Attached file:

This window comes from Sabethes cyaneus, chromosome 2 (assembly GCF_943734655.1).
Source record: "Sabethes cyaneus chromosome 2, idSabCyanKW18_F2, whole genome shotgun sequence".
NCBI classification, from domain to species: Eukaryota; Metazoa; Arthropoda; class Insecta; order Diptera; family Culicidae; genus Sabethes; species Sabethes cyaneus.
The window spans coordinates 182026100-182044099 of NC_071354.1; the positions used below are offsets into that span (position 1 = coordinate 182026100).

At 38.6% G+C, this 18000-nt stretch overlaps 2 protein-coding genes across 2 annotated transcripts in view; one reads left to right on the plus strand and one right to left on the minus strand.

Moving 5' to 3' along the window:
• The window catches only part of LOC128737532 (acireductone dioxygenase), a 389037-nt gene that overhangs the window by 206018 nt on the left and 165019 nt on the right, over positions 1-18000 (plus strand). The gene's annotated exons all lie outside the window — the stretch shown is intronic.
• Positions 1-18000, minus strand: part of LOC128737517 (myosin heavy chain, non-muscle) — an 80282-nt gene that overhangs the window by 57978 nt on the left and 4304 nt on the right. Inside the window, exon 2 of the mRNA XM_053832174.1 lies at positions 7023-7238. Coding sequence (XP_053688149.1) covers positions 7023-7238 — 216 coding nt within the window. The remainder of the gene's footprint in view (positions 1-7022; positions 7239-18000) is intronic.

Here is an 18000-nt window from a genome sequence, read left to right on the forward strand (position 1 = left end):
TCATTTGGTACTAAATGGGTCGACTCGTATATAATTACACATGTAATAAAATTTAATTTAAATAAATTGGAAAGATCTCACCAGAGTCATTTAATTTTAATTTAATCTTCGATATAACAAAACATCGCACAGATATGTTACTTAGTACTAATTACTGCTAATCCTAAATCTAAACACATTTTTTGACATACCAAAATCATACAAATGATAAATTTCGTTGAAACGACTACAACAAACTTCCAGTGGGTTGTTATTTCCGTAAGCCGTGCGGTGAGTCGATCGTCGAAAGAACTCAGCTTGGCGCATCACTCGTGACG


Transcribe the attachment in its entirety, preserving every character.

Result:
This window comes from Sabethes cyaneus, chromosome 2 (assembly GCF_943734655.1).
Source record: "Sabethes cyaneus chromosome 2, idSabCyanKW18_F2, whole genome shotgun sequence".
NCBI classification, from domain to species: Eukaryota; Metazoa; Arthropoda; class Insecta; order Diptera; family Culicidae; genus Sabethes; species Sabethes cyaneus.
The window spans coordinates 182026100-182044099 of NC_071354.1; the positions used below are offsets into that span (position 1 = coordinate 182026100).

At 38.6% G+C, this 18000-nt stretch overlaps 2 protein-coding genes across 2 annotated transcripts in view; one reads left to right on the plus strand and one right to left on the minus strand.

Moving 5' to 3' along the window:
• The window catches only part of LOC128737532 (acireductone dioxygenase), a 389037-nt gene that overhangs the window by 206018 nt on the left and 165019 nt on the right, over positions 1-18000 (plus strand). The gene's annotated exons all lie outside the window — the stretch shown is intronic.
• Positions 1-18000, minus strand: part of LOC128737517 (myosin heavy chain, non-muscle) — an 80282-nt gene that overhangs the window by 57978 nt on the left and 4304 nt on the right. Inside the window, exon 2 of the mRNA XM_053832174.1 lies at positions 7023-7238. Coding sequence (XP_053688149.1) covers positions 7023-7238 — 216 coding nt within the window. The remainder of the gene's footprint in view (positions 1-7022; positions 7239-18000) is intronic.

Here is an 18000-nt window from a genome sequence, read left to right on the forward strand (position 1 = left end):
TCATTTGGTACTAAATGGGTCGACTCGTATATAATTACACATGTAATAAAATTTAATTTAAATAAATTGGAAAGATCTCACCAGAGTCATTTAATTTTAATTTAATCTTCGATATAACAAAACATCGCACAGATATGTTACTTAGTACTAATTACTGCTAATCCTAAATCTAAACACATTTTTTGACATACCAAAATCATACAAATGATAAATTTCGTTGAAACGACTACAACAAACTTCCAGTGGGTTGTTATTTCCGTAAGCCGTGCGGTGAGTCGATCGTCGAAAGAACTCAGCTTGGCGCATCACTCGTGACG